One final type of a recently developed cargo carrier is the limited special purpose cargo carrrier utilizing elastomeric custom made cargo supports and a system of straps for affixation to, e.g., the roof of a vehicle. These devices are of extremely limited utility in that they are especially designed for support of such items as snow skis, or engagement with the gunwales of inverted canoes. These devices, while lightweight and compact, are almost wholly impractical for any other than their specifically designed uses.

Variations of these general types of devices are used in many applications. Bicycle carriers are a common variation, utilizing a multiplicity of legs resting upon pads on a rear deck lid of a vehicle and being engaged, through a series of straps, to the edges of the body panel. The more specialized these types of cargo carriers become, the less their universality in that, e.g., bicycle carriers are very difficult to adapt, or require special adapters for conversion for carrying of other sporting devices such as skis or surfboards. Applicant has a previously pending application dealing with a carrier for supporting paraphernalia. Devices such as the subject of the previous application have limitations in the general carriage of cargo, whether it be lumber, luggage, or the like.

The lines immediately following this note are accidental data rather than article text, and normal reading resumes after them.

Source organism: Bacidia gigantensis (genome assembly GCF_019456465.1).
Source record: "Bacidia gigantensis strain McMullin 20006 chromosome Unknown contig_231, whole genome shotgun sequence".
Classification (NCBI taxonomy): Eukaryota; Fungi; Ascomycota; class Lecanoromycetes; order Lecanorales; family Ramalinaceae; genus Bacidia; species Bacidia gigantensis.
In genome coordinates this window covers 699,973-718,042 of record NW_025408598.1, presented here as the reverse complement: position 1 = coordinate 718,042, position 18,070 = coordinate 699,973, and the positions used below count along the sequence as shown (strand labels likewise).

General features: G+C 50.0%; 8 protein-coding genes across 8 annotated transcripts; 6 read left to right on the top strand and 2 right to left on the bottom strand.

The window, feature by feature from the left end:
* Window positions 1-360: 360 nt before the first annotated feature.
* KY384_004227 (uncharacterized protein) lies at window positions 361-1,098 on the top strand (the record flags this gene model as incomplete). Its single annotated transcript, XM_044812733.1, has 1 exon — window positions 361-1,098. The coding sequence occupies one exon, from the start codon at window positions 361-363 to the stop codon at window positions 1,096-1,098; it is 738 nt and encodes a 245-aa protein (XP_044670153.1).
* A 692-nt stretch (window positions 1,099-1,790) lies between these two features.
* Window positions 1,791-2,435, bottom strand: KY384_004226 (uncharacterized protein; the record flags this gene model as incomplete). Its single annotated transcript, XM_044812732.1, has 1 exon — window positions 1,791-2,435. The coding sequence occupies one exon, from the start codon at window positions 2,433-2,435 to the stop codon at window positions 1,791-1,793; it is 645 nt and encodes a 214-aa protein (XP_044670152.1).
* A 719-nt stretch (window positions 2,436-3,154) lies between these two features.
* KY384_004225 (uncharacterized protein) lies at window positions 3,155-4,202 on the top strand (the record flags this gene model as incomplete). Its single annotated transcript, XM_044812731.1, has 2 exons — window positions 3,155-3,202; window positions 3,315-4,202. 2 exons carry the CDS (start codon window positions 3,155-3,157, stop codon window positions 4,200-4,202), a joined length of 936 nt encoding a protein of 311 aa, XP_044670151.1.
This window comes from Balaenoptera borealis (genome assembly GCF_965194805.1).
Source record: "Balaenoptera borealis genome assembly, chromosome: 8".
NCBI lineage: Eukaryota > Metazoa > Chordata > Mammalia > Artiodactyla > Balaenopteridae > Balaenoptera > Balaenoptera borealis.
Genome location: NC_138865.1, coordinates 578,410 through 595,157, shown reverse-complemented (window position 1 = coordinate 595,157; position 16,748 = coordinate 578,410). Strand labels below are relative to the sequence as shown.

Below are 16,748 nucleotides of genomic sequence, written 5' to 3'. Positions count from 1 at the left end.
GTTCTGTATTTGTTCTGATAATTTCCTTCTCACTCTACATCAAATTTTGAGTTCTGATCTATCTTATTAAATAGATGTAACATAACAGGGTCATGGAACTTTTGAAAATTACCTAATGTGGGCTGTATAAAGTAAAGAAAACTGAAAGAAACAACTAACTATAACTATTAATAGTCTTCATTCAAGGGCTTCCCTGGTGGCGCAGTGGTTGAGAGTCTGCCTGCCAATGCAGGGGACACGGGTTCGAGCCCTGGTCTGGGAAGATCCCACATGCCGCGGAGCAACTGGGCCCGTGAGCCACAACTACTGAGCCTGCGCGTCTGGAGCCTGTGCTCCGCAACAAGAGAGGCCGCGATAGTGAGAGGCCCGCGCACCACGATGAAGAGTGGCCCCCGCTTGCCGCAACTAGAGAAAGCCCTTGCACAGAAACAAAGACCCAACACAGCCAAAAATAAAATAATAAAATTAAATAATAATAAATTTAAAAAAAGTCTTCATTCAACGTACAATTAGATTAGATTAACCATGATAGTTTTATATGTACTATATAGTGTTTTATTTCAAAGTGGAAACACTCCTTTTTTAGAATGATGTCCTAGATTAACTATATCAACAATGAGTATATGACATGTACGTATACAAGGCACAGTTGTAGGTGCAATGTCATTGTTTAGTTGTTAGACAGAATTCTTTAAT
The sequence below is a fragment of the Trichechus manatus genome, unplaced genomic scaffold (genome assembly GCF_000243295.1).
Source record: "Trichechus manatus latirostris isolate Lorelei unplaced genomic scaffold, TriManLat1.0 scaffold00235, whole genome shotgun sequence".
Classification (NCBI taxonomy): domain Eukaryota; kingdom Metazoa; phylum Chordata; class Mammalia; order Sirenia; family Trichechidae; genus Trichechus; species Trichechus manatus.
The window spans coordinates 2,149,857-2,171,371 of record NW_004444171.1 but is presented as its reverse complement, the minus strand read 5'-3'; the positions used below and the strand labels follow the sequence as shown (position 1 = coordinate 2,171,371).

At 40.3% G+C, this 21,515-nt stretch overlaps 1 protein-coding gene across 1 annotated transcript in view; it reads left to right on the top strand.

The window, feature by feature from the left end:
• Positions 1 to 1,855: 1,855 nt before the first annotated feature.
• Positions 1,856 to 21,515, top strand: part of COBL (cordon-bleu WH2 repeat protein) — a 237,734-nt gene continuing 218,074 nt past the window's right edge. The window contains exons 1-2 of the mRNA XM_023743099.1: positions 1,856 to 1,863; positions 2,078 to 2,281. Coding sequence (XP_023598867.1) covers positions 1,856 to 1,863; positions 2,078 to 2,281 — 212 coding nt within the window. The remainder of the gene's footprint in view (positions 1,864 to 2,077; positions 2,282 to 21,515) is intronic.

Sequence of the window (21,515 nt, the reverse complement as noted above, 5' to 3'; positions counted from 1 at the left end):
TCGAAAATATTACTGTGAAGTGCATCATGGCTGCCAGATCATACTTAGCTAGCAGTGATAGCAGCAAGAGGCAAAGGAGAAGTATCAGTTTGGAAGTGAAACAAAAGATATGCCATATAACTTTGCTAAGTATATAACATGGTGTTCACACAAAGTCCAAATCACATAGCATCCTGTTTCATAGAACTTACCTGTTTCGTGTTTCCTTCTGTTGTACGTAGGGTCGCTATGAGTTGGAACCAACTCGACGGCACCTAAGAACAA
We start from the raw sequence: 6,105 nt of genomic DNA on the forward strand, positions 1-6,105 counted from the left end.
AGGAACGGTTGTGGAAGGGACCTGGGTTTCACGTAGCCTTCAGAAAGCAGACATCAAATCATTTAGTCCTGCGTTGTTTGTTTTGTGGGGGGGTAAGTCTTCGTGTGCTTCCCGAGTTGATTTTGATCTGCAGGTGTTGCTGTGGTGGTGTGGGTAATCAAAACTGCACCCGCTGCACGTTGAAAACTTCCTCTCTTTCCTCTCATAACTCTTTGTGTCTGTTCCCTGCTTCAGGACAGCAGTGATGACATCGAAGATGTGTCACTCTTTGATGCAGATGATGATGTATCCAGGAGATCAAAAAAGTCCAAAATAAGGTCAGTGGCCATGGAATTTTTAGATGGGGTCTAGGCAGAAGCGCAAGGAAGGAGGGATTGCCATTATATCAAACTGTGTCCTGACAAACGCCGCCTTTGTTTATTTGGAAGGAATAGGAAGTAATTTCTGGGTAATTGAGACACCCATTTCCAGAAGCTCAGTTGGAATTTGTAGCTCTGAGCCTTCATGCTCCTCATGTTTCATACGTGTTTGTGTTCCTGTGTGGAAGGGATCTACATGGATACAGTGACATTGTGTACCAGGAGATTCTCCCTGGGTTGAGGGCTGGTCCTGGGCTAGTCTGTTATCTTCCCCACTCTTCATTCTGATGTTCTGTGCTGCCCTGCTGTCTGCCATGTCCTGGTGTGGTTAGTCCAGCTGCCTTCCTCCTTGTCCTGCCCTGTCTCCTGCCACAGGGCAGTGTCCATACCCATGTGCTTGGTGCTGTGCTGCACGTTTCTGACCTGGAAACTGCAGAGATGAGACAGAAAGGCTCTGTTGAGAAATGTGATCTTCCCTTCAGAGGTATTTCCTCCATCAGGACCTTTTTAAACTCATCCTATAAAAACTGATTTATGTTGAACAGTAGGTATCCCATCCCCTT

DESCRIPTION OF THE PREFERRED EMBODIMENT

The device incorporates essentially a group of four lengths of structural tubing. In the preferred embodiment steel tubing is utilized, but any structural tubing of appropriate strength, such as aluminum or plastic, may be sufficient. Generally four sections of tubing are utilized in the preferred embodiment. These include, in the preferred embodiment, generally lateral members and longitudinal members. The lateral members, or cross-tubes, are formed through bending into a generally downward section, and thence bent again into a longitudinal section at either end.

It should be noted that the orientation of the tubes and the use of longitudinal tubes is in the customary embodiment, but variations are generally not limited. An important element is the fact that the cross-tubes are manufactured in pairs, one with its longitudinally projecting elements swaged to a reduced diameter slightly less than the inside diameter of the tubing. The other paired cross-tube has its longitudinally projecting ends of a constant diameter. This provides for alternative direct engagement of the two cross-tubes at the user's option. There are certain advantages to this alternative embodiment.